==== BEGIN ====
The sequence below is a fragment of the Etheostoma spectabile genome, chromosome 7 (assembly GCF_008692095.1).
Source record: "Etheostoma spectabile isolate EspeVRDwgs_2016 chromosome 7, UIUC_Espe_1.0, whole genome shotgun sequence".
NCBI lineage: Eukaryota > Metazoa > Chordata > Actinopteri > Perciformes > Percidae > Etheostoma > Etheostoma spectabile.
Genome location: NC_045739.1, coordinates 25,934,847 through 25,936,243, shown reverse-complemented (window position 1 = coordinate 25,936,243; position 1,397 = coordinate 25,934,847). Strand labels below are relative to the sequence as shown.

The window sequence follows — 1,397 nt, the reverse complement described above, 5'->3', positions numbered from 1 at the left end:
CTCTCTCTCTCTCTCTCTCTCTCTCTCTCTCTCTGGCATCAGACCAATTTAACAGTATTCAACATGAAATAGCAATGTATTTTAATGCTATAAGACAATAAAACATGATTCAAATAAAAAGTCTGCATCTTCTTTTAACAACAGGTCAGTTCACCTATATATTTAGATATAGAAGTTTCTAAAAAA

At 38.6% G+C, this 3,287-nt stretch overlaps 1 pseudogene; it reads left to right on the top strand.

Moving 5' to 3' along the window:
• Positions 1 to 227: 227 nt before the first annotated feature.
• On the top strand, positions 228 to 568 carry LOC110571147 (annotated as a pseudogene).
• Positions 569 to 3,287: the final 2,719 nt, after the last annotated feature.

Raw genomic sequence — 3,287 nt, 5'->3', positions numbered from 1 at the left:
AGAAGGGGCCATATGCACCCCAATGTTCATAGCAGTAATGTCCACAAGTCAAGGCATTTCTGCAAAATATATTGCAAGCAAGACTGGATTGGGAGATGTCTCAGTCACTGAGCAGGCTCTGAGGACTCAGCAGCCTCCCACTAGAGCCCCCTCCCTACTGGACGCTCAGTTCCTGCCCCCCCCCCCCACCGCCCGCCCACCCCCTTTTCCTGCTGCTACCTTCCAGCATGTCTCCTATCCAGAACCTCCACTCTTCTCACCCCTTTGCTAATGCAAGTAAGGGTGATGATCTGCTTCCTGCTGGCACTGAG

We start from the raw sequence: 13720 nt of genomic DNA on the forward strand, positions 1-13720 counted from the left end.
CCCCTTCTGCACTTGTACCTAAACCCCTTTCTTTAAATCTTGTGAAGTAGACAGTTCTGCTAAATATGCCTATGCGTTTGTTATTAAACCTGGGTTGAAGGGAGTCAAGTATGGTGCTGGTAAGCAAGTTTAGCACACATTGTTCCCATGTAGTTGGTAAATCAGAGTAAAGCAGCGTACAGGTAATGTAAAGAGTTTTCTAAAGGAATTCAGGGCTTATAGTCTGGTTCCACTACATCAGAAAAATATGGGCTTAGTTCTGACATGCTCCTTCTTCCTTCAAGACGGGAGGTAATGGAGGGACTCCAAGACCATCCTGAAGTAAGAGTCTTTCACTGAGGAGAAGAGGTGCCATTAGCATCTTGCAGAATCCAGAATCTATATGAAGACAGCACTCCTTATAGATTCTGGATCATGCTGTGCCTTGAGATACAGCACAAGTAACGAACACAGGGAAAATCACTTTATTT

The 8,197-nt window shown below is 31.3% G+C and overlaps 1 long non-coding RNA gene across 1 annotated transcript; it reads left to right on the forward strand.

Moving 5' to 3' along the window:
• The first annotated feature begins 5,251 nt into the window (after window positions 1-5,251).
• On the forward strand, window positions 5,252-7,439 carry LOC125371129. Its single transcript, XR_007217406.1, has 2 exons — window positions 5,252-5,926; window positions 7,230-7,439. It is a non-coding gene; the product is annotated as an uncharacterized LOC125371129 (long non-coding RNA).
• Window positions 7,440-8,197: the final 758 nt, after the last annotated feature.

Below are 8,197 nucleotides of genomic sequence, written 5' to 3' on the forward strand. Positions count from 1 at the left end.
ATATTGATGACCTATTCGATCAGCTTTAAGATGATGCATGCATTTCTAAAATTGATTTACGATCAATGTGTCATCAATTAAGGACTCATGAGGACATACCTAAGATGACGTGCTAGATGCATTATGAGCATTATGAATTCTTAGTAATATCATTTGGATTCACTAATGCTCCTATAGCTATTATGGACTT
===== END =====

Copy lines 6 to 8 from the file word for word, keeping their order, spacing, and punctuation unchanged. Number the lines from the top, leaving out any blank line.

CTCTCTCTCTCTCTCTCTCTCTCTCTCTCTCTCTGGCATCAGACCAATTTAACAGTATTCAACATGAAATAGCAATGTATTTTAATGCTATAAGACAATAAAACATGATTCAAATAAAAAGTCTGCATCTTCTTTTAACAACAGGTCAGTTCACCTATATATTTAGATATAGAAGTTTCTAAAAAA

At 38.6% G+C, this 3,287-nt stretch overlaps 1 pseudogene; it reads left to right on the top strand.

Moving 5' to 3' along the window: